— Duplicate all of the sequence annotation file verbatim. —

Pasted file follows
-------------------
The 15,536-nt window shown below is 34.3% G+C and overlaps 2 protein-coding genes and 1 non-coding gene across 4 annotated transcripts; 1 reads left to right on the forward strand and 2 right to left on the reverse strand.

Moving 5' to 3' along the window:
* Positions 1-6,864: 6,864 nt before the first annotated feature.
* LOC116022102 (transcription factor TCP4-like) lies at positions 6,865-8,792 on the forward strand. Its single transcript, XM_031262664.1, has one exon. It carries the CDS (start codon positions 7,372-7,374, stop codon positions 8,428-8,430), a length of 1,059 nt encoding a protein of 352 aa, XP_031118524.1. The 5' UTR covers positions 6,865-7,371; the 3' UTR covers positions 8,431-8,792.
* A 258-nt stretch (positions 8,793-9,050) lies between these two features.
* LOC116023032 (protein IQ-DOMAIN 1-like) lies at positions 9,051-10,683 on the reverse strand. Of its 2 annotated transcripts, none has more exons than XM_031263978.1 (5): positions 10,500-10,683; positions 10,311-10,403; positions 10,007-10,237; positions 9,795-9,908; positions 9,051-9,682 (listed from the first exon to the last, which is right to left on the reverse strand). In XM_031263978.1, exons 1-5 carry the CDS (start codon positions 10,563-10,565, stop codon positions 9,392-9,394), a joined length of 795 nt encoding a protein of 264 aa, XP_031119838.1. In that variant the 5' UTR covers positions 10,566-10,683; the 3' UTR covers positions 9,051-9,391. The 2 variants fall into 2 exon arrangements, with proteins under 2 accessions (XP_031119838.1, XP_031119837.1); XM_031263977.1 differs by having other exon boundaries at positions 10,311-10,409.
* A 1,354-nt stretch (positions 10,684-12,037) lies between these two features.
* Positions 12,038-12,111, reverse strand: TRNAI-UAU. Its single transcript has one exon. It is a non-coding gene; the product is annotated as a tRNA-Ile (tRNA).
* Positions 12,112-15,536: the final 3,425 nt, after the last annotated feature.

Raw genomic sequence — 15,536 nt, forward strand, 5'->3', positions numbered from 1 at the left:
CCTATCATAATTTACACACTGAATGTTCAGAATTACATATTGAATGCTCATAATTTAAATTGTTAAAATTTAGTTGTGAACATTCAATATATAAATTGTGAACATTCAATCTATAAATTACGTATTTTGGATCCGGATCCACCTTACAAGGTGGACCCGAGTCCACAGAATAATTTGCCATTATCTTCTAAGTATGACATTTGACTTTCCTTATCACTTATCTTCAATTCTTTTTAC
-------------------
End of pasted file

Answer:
The 15,536-nt window shown below is 34.3% G+C and overlaps 2 protein-coding genes and 1 non-coding gene across 4 annotated transcripts; 1 reads left to right on the forward strand and 2 right to left on the reverse strand.

Moving 5' to 3' along the window:
* Positions 1-6,864: 6,864 nt before the first annotated feature.
* LOC116022102 (transcription factor TCP4-like) lies at positions 6,865-8,792 on the forward strand. Its single transcript, XM_031262664.1, has one exon. It carries the CDS (start codon positions 7,372-7,374, stop codon positions 8,428-8,430), a length of 1,059 nt encoding a protein of 352 aa, XP_031118524.1. The 5' UTR covers positions 6,865-7,371; the 3' UTR covers positions 8,431-8,792.
* A 258-nt stretch (positions 8,793-9,050) lies between these two features.
* LOC116023032 (protein IQ-DOMAIN 1-like) lies at positions 9,051-10,683 on the reverse strand. Of its 2 annotated transcripts, none has more exons than XM_031263978.1 (5): positions 10,500-10,683; positions 10,311-10,403; positions 10,007-10,237; positions 9,795-9,908; positions 9,051-9,682 (listed from the first exon to the last, which is right to left on the reverse strand). In XM_031263978.1, exons 1-5 carry the CDS (start codon positions 10,563-10,565, stop codon positions 9,392-9,394), a joined length of 795 nt encoding a protein of 264 aa, XP_031119838.1. In that variant the 5' UTR covers positions 10,566-10,683; the 3' UTR covers positions 9,051-9,391. The 2 variants fall into 2 exon arrangements, with proteins under 2 accessions (XP_031119838.1, XP_031119837.1); XM_031263977.1 differs by having other exon boundaries at positions 10,311-10,409.
* A 1,354-nt stretch (positions 10,684-12,037) lies between these two features.
* Positions 12,038-12,111, reverse strand: TRNAI-UAU. Its single transcript has one exon. It is a non-coding gene; the product is annotated as a tRNA-Ile (tRNA).
* Positions 12,112-15,536: the final 3,425 nt, after the last annotated feature.

Raw genomic sequence — 15,536 nt, forward strand, 5'->3', positions numbered from 1 at the left:
CCTATCATAATTTACACACTGAATGTTCAGAATTACATATTGAATGCTCATAATTTAAATTGTTAAAATTTAGTTGTGAACATTCAATATATAAATTGTGAACATTCAATCTATAAATTACGTATTTTGGATCCGGATCCACCTTACAAGGTGGACCCGAGTCCACAGAATAATTTGCCATTATCTTCTAAGTATGACATTTGACTTTCCTTATCACTTATCTTCAATTCTTTTTAC